Early Intervention

Jodie Eaton by Jodie Eaton Additional Needs

Jodie Eaton

Jodie Eaton

That after referral, they’ve been discharged from services and assessments, because their child has shown a certain amount of empathy, or had decent eye contact, or didn’t show any repetitive behaviors?

Why are so many services disregarding parental observations, and instincts based on a half hour meeting with a child they have only known through paper?

When we were first referred to the community pediatricians, we were asked a lot of developmental questions, a physical examination was completed, and some educational tests were done.

We were discharged at 3 years and four months, with a child who was ‘an extreme version of normal’ told to go a parenting course and give up smoking! (Me not her)

The consultant was so judgmental, and unhelpful that from that one 30 minute appointment I had lost all faith in a system designed to help and intervene.

My daughter and our family were at this point at crisis stage, the HV actually said to me, that if my mental health wasn’t stable she wouldn’t have been leaving me.

She was worried for me and my family because of the lack of support and the deterioration in my child’s and my mental health.

I would like to point out that I had a new born baby and so emotions were heightened.

I was in no way depressed at this point, just stressed out to the absolute maximum. Not one single person believed me! I was on my own and that is one lonely place to be.

Eventually things had got so bad that they were forced to refer her again as an emergency and at four years 9 months she was finally diagnosed.

This is a full 2.5 years after I had asked for help. My Natural instinct as a mother was spot on.

And it has been each and every single time I have suspected something amiss with her. She now has a multitude of diagnoses, learning difficulties and has just started a special school which she is loving.

I am hopeful for the future. But I am also very bitter that no one listened and we couldn’t get that very early intervention that we so desperately needed.

The refusal to assess her early, has led to a delay in every single service that we may have been entitled to.

Mentally she is three years behind her peers, physically she is able. Which leaves her vulnerable in the way she is treated and peoples expectations of her.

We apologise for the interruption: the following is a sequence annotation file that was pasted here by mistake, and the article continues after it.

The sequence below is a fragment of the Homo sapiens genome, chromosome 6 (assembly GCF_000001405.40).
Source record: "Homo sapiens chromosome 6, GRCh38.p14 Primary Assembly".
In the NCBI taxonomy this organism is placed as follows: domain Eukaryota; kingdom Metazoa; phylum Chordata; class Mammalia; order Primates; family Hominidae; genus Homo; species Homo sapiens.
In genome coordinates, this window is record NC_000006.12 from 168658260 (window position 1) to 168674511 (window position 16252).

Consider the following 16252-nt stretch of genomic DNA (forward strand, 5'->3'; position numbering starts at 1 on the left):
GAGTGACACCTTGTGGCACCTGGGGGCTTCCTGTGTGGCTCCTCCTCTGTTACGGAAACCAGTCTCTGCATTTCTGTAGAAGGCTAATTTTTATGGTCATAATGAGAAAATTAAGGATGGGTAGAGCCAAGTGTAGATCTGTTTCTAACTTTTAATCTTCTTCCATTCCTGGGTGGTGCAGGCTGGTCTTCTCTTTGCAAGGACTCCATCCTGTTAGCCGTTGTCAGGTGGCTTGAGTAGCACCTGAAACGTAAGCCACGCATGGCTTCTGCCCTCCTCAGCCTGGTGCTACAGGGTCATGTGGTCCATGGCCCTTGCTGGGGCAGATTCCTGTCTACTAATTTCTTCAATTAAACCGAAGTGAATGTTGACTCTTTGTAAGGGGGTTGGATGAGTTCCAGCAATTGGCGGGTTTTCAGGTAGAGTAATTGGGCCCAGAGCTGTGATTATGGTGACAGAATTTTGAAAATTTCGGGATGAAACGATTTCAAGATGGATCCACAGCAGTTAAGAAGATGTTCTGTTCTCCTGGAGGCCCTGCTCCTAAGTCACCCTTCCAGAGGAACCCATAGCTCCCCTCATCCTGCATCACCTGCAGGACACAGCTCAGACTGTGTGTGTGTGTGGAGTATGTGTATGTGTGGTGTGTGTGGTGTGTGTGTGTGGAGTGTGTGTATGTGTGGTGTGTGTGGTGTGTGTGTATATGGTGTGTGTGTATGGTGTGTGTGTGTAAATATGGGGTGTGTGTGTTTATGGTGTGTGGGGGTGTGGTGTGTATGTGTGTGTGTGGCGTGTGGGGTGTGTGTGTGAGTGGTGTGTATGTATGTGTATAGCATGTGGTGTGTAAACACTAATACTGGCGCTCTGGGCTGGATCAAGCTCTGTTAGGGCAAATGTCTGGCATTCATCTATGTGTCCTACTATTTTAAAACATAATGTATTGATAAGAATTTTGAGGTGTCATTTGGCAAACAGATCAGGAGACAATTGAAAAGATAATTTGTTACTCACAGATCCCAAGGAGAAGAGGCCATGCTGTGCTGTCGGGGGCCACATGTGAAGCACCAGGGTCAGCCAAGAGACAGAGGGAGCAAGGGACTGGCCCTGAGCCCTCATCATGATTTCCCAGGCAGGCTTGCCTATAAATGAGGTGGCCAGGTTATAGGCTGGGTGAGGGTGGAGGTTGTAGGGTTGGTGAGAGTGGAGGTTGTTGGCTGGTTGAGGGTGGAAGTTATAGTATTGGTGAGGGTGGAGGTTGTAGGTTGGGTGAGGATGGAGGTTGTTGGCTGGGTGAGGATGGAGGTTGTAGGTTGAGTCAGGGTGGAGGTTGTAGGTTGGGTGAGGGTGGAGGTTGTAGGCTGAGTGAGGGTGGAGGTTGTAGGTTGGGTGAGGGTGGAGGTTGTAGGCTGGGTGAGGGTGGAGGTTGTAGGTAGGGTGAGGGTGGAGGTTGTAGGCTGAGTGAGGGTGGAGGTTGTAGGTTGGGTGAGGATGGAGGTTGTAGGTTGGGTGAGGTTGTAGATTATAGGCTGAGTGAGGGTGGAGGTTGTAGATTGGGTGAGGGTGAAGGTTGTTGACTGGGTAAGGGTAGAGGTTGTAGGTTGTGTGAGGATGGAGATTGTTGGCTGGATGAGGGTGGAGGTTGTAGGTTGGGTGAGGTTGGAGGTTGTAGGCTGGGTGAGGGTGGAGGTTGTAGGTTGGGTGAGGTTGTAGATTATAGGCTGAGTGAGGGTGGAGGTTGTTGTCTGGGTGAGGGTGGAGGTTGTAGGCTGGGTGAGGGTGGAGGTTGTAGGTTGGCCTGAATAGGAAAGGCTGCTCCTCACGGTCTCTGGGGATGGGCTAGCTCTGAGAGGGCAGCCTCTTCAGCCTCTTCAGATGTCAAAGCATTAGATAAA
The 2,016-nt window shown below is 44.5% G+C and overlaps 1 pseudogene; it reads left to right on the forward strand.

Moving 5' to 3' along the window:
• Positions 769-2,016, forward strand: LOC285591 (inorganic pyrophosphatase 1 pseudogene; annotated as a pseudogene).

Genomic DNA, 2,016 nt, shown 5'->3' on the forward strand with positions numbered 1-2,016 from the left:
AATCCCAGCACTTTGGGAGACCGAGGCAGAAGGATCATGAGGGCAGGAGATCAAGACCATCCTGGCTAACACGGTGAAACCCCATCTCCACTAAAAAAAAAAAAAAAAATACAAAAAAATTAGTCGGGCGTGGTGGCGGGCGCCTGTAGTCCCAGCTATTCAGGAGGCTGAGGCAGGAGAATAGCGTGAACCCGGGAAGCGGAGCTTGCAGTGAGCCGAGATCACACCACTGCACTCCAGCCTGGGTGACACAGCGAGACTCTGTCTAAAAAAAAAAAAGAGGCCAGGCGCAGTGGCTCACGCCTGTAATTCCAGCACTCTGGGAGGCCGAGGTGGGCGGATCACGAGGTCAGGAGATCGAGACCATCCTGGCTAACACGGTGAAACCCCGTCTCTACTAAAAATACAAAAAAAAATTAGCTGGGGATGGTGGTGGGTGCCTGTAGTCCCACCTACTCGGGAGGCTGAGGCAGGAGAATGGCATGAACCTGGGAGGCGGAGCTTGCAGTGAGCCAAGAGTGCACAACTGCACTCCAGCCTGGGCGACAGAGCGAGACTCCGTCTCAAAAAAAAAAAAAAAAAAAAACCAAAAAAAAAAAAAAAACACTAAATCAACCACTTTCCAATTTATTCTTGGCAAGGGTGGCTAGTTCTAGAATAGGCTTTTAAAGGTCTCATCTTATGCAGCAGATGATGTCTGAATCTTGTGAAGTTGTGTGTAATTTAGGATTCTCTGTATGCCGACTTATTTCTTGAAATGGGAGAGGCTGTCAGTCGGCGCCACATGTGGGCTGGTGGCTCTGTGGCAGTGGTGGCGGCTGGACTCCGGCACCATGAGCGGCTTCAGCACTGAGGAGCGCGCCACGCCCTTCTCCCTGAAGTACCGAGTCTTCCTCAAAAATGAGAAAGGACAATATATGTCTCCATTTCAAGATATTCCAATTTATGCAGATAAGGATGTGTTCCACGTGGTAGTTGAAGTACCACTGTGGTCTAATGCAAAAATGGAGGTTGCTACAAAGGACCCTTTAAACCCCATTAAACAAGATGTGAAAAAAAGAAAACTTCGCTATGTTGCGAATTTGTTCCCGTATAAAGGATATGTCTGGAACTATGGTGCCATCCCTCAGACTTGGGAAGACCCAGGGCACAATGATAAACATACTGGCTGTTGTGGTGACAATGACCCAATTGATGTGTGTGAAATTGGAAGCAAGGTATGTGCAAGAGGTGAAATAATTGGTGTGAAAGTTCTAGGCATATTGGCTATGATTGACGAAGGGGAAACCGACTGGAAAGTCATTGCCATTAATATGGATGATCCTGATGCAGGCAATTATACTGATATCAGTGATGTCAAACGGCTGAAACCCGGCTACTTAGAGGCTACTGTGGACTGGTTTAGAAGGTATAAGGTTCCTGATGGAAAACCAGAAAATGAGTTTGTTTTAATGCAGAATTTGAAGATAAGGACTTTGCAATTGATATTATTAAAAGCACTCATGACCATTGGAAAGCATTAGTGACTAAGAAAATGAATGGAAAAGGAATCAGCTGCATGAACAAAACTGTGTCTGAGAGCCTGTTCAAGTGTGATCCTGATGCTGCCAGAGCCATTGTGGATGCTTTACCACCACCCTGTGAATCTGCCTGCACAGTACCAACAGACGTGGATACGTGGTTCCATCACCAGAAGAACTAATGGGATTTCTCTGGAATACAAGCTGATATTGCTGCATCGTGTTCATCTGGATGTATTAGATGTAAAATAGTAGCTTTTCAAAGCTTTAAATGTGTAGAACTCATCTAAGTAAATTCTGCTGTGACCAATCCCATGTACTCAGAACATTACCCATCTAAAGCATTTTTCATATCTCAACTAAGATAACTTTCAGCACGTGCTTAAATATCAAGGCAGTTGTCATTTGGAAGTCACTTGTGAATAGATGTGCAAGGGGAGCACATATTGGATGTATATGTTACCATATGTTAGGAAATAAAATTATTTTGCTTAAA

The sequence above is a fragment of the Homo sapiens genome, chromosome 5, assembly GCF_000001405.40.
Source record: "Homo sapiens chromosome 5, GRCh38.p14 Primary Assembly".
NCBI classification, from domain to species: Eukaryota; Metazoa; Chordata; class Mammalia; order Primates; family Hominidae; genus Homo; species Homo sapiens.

I spent two years of her life researching and googling, and fighting for her rights.

Those years we will never ever get back, but it was essential for our future and I would do it all over again I needed to. I once heard a story in a support group, that made me well up with pride.

A lovely lady had suspected Autism for her 9 year old for a long time and had heard the horror stories, so she took it upon her self to know every single inch of her child inside out, she done so much research and had written out the perfect referral proposal that her boy was seen within 4 weeks and diagnosed on the spot.

The DR congratulated her on her extensive knowledge and she is now on the pathway to getting her boy what she needs.

My advice is to do your homework, join support groups which can be found in the search option of face book and ask lots of questions, document everything.

Keep a behavior, sleep and food diary.

Know your stuff.

If you go to your appointment where the opening line is “There’s something different about my child” and no real explanation of this then expect not to be taken seriously.

Especially if your child has the ability to mask those subtle symptoms.

Know what you want, don’t be afraid.

You need to be strong and assertive. I wish any of you the best for future appointments.

I hope that you are taken seriously and I hope that you are successful in getting early intervention for your child, because in my opinion it is KEY.


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